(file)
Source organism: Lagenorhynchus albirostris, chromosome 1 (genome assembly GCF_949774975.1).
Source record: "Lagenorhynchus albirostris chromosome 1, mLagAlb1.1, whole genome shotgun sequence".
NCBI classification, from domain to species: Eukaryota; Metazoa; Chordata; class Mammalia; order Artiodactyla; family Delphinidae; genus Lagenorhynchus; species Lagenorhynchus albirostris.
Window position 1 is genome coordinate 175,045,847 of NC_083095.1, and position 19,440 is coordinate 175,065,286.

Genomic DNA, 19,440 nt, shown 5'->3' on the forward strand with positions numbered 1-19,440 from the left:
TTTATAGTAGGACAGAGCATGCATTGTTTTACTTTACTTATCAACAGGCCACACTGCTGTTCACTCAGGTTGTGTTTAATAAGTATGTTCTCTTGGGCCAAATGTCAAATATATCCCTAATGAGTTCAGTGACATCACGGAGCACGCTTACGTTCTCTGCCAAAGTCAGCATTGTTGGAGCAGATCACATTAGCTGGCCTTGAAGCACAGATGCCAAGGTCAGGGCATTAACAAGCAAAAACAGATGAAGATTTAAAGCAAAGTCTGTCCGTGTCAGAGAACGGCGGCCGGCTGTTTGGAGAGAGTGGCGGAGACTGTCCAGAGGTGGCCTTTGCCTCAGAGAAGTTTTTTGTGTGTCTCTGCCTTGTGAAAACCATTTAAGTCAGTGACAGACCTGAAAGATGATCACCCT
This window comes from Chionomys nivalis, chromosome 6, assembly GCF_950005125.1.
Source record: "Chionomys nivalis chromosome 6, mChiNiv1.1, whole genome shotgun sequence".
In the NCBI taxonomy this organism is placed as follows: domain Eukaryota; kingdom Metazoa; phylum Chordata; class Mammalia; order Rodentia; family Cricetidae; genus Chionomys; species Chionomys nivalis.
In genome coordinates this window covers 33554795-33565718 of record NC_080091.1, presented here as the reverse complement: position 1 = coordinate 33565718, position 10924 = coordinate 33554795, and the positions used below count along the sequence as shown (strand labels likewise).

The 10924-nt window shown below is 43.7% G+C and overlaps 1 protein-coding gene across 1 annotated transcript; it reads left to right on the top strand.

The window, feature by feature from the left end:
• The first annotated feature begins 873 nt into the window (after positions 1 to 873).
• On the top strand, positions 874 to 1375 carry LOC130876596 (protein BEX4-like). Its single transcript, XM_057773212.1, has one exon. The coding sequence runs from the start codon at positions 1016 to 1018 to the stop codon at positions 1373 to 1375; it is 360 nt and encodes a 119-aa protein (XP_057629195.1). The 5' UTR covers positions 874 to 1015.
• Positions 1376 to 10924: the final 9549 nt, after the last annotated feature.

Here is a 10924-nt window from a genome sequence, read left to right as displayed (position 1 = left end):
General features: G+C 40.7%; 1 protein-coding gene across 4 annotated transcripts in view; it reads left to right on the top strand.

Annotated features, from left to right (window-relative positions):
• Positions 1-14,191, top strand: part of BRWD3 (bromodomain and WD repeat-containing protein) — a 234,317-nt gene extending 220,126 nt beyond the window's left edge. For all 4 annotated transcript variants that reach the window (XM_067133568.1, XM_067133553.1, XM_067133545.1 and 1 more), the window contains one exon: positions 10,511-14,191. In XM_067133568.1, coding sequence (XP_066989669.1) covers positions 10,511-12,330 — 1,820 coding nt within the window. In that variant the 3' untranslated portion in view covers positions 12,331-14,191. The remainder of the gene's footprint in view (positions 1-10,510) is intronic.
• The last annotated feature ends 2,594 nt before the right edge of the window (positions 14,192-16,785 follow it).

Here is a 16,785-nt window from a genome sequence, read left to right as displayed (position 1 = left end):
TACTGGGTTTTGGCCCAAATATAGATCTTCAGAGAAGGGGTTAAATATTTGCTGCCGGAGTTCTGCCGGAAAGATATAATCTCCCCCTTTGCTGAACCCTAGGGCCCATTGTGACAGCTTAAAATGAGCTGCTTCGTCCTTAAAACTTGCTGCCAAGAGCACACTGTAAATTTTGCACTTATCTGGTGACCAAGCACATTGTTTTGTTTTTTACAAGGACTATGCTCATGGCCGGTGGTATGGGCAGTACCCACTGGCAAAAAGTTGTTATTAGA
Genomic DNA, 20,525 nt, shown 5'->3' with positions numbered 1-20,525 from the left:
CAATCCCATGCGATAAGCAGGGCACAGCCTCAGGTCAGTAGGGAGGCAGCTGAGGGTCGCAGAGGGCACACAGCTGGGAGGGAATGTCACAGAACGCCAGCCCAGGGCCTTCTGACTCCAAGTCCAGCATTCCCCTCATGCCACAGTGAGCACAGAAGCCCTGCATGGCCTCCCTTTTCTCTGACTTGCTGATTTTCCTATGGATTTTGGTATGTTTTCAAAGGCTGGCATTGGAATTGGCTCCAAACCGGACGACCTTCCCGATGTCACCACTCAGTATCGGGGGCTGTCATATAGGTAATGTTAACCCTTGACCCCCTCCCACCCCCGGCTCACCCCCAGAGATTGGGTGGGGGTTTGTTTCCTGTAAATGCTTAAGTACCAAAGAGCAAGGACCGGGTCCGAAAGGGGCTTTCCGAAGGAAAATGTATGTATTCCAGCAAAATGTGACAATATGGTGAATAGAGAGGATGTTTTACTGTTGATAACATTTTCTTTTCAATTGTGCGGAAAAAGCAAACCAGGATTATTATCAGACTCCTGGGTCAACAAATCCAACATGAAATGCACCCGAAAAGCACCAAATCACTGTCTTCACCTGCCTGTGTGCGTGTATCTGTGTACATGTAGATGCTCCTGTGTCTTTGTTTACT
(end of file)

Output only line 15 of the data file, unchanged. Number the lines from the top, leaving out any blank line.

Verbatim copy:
• Positions 1376 to 10924: the final 9549 nt, after the last annotated feature.